Well, having arrived in Sudan on a Thursday, or very early on a Friday morning, there was not much to do as it was the Muslim day of rest. Still, I had a mission to do and I had been informed to check in at 0800 at the embassy. So after looking at the sad, dirty looking flag hanging over the embassy, I cleaned myself up and went to the restaurant to have breakfast. A lovely middle eastern breakfast buffet was laid out in the dining hall of the Assaha hotel and my new friends were already there eating.
We had a good chat about the adventures of the flight from Beirut while eating our boiled eggs and drinking some rather thick American style coffee. Nabil introduced me to the cooks and servers, as this was not his first trip to Khartoum. Nabil was in the banking/financial industry and had several stop overs in Khartoum, so was well known and well connected. Security Tip #2 – Make good connections and network! I was quickly introduced to the Nescafe style of coffee, not the regular 3 in 1’s, but something that was more delicious than I can imagine. The white liquid of coffee with a honey taste was a delightful surprise to my palate after trying the thick American style sludge that in Sudan is called coffee. I soon became addicted to this Nescafe!
After eating and chatting with my new friends, it was time to figure out where the embassy entrance was. Not hard to find, out the main gate of the hotel, turn right and there it was…the Canadian embassy in Khartoum in all her glory…sort of. My nice shiny diplomatic passport in hand ready to meet the Mission Security Officer (“MSO”), who was on loan from the Embassy in Uganda, I walked to the main entrance. Passing the tourist police that were stationed in front of the hotel and towards the steps of the main entrance to the embassy I went…and rang the buzzer when I got to the door.
The door was opened by a young security guard who met me with a little displeasure, who was I and why was I there on a Friday. I was told, the embassy was closed and to come back another time. I was a bit taken thinking people knew I was coming, not that I had to wait for a driver or anything. I showed the guard my passport, which was like a golden key, and was immediately let inside the guard room. The guardroom is a small passage way from the outside world to Canada, containing a desk and small room for the guards, an x-ray machine and walk through metal detector. Feeling like I was going through airport security, the guards, informed me that it was Friday and that no one would be in today. Not deterred as I had my “orders”, I said I would wait in the court yard as I was expected by the MSO.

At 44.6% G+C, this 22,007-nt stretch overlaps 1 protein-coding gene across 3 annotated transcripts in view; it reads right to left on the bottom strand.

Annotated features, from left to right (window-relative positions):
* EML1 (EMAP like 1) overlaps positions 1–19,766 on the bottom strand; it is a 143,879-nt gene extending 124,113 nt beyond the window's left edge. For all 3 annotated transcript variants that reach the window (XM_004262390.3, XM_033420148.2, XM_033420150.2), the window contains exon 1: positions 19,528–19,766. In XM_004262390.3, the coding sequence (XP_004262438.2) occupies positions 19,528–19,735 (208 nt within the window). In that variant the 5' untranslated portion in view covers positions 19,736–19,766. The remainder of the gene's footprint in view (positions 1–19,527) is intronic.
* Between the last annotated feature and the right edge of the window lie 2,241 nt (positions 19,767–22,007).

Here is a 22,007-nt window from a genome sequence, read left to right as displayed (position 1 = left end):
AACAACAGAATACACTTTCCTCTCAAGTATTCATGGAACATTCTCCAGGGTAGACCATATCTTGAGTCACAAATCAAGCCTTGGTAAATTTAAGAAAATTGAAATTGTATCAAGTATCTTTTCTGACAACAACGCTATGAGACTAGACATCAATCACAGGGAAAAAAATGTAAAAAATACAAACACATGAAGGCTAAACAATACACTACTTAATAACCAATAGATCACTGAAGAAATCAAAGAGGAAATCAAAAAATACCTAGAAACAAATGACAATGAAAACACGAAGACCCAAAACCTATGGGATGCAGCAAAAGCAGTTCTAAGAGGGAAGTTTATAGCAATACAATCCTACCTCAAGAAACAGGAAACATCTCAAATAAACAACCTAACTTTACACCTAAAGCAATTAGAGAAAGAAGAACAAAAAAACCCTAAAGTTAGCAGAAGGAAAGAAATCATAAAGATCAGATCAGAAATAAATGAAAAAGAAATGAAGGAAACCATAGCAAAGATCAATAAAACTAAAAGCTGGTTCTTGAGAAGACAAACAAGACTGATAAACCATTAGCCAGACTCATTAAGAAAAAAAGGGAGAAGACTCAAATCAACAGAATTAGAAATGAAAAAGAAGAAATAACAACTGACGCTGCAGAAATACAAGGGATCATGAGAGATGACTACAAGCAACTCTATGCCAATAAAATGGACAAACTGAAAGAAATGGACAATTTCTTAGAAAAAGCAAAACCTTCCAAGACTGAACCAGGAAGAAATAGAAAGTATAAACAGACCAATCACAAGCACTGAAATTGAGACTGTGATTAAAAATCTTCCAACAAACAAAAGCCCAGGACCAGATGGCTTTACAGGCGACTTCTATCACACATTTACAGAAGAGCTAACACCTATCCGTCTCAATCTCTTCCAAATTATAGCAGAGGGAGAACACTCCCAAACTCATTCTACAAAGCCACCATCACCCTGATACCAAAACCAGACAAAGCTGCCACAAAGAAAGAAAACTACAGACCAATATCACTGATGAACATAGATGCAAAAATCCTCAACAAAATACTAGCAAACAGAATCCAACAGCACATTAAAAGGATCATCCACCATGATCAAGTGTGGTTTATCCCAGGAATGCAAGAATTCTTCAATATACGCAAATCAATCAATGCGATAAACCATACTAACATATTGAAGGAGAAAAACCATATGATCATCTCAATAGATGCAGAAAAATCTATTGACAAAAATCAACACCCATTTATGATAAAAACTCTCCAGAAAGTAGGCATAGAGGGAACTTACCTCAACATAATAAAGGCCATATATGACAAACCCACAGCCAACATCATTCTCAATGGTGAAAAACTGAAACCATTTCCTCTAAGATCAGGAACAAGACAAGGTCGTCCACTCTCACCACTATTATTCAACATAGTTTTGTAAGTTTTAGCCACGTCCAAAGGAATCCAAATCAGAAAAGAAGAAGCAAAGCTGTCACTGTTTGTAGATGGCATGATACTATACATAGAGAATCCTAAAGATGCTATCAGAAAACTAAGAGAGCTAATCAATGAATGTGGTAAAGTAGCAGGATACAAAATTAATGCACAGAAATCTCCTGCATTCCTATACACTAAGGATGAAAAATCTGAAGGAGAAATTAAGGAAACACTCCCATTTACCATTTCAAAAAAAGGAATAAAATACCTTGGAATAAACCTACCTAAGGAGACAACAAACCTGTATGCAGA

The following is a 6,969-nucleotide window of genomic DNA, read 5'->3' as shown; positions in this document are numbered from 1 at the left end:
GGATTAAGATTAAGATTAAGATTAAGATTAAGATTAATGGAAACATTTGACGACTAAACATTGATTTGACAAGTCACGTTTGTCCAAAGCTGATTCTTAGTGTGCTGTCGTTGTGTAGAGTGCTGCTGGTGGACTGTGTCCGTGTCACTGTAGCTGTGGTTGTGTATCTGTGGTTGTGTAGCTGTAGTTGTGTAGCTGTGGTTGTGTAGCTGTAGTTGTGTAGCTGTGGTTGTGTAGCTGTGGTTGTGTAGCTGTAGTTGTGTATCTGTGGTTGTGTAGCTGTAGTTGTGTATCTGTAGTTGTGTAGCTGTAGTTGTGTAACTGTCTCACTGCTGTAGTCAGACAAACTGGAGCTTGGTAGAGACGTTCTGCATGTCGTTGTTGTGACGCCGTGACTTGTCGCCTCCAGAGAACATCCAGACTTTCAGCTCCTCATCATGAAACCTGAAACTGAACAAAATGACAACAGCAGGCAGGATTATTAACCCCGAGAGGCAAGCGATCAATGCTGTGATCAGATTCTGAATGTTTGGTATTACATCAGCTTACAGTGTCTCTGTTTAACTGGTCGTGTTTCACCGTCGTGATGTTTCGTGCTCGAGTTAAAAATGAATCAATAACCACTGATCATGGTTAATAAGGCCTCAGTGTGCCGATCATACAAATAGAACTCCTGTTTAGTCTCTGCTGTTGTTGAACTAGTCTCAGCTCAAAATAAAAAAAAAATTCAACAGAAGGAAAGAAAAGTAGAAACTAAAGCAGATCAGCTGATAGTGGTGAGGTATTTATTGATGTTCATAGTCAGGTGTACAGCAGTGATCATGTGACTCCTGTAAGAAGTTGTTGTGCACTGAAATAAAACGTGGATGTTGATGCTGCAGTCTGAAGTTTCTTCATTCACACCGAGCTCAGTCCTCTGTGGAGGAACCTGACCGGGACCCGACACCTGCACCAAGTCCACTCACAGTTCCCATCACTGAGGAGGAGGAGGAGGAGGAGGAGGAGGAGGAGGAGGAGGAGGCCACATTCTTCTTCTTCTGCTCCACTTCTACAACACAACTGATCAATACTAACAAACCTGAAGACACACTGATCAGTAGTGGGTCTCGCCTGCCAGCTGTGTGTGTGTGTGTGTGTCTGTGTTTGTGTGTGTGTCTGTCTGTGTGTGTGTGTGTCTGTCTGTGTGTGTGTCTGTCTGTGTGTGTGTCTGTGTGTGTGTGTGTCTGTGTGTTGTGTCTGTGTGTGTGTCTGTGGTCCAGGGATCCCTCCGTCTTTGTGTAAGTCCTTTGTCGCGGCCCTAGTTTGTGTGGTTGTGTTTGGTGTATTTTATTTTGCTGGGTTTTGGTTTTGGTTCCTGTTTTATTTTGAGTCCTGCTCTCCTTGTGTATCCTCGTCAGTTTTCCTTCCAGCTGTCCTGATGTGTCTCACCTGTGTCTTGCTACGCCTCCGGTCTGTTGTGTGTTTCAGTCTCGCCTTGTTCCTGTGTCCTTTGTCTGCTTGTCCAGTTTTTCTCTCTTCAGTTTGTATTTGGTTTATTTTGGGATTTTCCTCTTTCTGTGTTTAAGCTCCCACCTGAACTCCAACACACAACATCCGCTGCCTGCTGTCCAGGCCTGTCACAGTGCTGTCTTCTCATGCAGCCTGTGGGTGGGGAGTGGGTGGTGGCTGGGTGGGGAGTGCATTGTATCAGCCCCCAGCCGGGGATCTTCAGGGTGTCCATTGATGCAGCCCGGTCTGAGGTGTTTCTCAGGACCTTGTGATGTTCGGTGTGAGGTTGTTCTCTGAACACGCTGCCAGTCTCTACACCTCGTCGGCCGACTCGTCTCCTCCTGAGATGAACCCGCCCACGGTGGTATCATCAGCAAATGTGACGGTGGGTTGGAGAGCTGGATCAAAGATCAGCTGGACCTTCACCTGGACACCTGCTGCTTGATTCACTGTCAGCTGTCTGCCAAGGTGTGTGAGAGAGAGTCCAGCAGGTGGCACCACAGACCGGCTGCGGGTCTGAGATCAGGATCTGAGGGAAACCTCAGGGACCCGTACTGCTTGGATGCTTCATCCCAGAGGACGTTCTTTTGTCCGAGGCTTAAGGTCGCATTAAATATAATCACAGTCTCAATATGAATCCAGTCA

In the courtyard for no longer than 10 minutes before a very rushed MSO shows up to guide me through my “orientation”. I put in quotes as this is not the first rushed orientation I would face, nor the thirst post 36 hour trip! Mind boggling to say the least, the MSO was not happy to be in Khartoum and was due to depart the same day following my orientation. To put it in perspective, to this day I have no idea whom I met or his name, it was that fast. Regardless, I was introduced the various procedures for the embassy, provided my codes and given the tour.
Within an hour, I was trained to the MSO’s standards…not what I would give today, so much has been learned over the past 10+ years. Once my orientation was complete, I was left in the “control room” and as fast as he came, the MSO had gone! I was now alone in the embassy with the guards outside. Not sure what way was up and jet lag kicking in, I decided to see what the guards were up to. Naturally, I found them like this:
Relaxed and working multiple cell phones in the shade. I had a brief chat with the guards before deciding to head back into the embassy and get a self tour of the grounds from the roof.
This is when I saw the swimming pool for the first time and boy did it look inviting. I knew that before I left a swim would be in order, just not today. I had yet to meet the purpose of my mission, but that would come soon enough in the next couple of days. I knew he was on the grounds and had seen him from a distance, but the MSO did not introduce us.
Back in the control room, I found a box of fresh new flags, what a delight! I decided that the sad looking flag needed to be replaced earlier and having made this discovery, the flag was changed post haste:
After performing my flag changing ceremony, I returned to the control room where I sat watching monitors and listened to the buzzing of the servers. This was enough to nearly put me to sleep, not that I needed any help at this time. So, coffee after coffee, hour after hour…I sat patiently waiting for the day to end. When it did, the only thing on my mind was to enjoy a conversation with my family and rest my head on a pillow in the confines of my hotel room at the Assaha hotel.
Next: The Khartoum Tour – Sudan 2008